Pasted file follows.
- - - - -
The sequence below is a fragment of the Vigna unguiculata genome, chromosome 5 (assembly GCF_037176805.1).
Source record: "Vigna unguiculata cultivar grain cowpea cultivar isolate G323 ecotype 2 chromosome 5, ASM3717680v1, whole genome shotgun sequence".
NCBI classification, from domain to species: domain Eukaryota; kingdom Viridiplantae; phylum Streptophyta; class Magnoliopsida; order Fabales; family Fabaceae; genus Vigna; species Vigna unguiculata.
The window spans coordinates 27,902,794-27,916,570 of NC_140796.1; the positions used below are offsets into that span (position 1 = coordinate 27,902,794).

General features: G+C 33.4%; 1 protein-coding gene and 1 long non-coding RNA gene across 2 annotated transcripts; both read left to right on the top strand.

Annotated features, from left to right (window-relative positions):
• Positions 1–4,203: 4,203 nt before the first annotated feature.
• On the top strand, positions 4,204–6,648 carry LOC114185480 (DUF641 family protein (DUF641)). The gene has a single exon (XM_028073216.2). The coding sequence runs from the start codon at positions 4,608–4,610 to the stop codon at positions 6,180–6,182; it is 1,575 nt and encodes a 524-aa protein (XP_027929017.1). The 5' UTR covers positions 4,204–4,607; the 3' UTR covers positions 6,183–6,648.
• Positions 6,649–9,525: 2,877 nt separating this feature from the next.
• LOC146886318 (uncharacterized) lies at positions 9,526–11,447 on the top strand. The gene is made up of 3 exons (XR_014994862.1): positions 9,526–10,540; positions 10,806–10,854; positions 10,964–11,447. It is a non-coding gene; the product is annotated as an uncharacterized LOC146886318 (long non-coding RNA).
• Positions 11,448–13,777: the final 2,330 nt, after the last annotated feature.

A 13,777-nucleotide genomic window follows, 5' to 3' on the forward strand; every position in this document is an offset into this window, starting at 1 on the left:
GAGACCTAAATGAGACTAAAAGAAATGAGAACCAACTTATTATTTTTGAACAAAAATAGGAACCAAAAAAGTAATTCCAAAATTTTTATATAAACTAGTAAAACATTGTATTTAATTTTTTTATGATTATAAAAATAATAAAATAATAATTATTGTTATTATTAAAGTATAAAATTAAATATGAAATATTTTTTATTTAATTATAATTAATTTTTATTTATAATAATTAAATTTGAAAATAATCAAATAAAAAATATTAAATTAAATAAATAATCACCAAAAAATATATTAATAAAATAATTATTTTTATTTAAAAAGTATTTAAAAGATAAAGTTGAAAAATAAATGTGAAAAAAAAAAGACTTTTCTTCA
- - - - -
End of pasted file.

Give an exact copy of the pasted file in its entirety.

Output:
The sequence below is a fragment of the Vigna unguiculata genome, chromosome 5 (assembly GCF_037176805.1).
Source record: "Vigna unguiculata cultivar grain cowpea cultivar isolate G323 ecotype 2 chromosome 5, ASM3717680v1, whole genome shotgun sequence".
NCBI classification, from domain to species: domain Eukaryota; kingdom Viridiplantae; phylum Streptophyta; class Magnoliopsida; order Fabales; family Fabaceae; genus Vigna; species Vigna unguiculata.
The window spans coordinates 27,902,794-27,916,570 of NC_140796.1; the positions used below are offsets into that span (position 1 = coordinate 27,902,794).

General features: G+C 33.4%; 1 protein-coding gene and 1 long non-coding RNA gene across 2 annotated transcripts; both read left to right on the top strand.

Annotated features, from left to right (window-relative positions):
• Positions 1–4,203: 4,203 nt before the first annotated feature.
• On the top strand, positions 4,204–6,648 carry LOC114185480 (DUF641 family protein (DUF641)). The gene has a single exon (XM_028073216.2). The coding sequence runs from the start codon at positions 4,608–4,610 to the stop codon at positions 6,180–6,182; it is 1,575 nt and encodes a 524-aa protein (XP_027929017.1). The 5' UTR covers positions 4,204–4,607; the 3' UTR covers positions 6,183–6,648.
• Positions 6,649–9,525: 2,877 nt separating this feature from the next.
• LOC146886318 (uncharacterized) lies at positions 9,526–11,447 on the top strand. The gene is made up of 3 exons (XR_014994862.1): positions 9,526–10,540; positions 10,806–10,854; positions 10,964–11,447. It is a non-coding gene; the product is annotated as an uncharacterized LOC146886318 (long non-coding RNA).
• Positions 11,448–13,777: the final 2,330 nt, after the last annotated feature.

A 13,777-nucleotide genomic window follows, 5' to 3' on the forward strand; every position in this document is an offset into this window, starting at 1 on the left:
GAGACCTAAATGAGACTAAAAGAAATGAGAACCAACTTATTATTTTTGAACAAAAATAGGAACCAAAAAAGTAATTCCAAAATTTTTATATAAACTAGTAAAACATTGTATTTAATTTTTTTATGATTATAAAAATAATAAAATAATAATTATTGTTATTATTAAAGTATAAAATTAAATATGAAATATTTTTTATTTAATTATAATTAATTTTTATTTATAATAATTAAATTTGAAAATAATCAAATAAAAAATATTAAATTAAATAAATAATCACCAAAAAATATATTAATAAAATAATTATTTTTATTTAAAAAGTATTTAAAAGATAAAGTTGAAAAATAAATGTGAAAAAAAAAAGACTTTTCTTCA